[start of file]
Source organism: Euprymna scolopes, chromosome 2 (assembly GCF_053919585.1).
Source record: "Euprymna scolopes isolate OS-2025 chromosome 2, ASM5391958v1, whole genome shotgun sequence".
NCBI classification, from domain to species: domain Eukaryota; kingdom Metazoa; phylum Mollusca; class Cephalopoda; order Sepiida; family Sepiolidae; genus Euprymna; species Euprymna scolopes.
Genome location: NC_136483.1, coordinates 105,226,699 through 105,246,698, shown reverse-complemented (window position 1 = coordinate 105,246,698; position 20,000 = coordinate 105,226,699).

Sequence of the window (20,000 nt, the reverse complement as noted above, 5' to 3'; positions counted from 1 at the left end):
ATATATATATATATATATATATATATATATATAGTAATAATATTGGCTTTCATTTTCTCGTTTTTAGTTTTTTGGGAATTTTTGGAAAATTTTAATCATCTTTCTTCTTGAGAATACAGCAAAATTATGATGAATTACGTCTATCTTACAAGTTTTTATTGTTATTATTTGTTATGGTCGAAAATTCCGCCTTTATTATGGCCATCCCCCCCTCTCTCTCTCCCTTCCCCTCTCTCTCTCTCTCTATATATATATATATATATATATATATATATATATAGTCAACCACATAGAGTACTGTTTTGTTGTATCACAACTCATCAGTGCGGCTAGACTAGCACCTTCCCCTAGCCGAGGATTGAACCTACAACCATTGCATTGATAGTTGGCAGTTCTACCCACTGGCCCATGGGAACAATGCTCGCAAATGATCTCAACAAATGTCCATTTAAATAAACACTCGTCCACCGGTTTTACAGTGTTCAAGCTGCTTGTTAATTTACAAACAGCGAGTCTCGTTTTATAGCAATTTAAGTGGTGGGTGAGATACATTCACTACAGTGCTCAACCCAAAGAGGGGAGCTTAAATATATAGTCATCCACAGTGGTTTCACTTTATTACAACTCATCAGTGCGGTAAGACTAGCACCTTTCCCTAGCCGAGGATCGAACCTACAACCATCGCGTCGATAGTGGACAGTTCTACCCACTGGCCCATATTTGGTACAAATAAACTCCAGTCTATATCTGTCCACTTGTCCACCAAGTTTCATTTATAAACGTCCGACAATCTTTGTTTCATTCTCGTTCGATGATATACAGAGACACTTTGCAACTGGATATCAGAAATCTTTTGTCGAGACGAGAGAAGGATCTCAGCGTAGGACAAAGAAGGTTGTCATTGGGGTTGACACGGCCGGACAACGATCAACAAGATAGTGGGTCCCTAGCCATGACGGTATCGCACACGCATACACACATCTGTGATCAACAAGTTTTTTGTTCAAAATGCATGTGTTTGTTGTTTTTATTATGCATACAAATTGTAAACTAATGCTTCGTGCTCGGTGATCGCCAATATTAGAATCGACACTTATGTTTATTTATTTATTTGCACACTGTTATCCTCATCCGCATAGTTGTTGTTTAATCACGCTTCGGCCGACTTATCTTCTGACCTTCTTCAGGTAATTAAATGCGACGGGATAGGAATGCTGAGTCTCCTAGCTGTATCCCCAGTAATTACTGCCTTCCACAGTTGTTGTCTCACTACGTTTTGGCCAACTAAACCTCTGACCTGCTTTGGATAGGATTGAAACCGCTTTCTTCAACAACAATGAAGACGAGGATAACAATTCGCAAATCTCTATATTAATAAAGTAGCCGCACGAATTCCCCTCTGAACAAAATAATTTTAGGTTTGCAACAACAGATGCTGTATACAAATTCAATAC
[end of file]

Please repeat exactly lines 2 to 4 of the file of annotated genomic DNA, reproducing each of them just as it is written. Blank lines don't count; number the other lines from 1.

Source record: "Euprymna scolopes isolate OS-2025 chromosome 2, ASM5391958v1, whole genome shotgun sequence".
NCBI classification, from domain to species: domain Eukaryota; kingdom Metazoa; phylum Mollusca; class Cephalopoda; order Sepiida; family Sepiolidae; genus Euprymna; species Euprymna scolopes.
Genome location: NC_136483.1, coordinates 105,226,699 through 105,246,698, shown reverse-complemented (window position 1 = coordinate 105,246,698; position 20,000 = coordinate 105,226,699).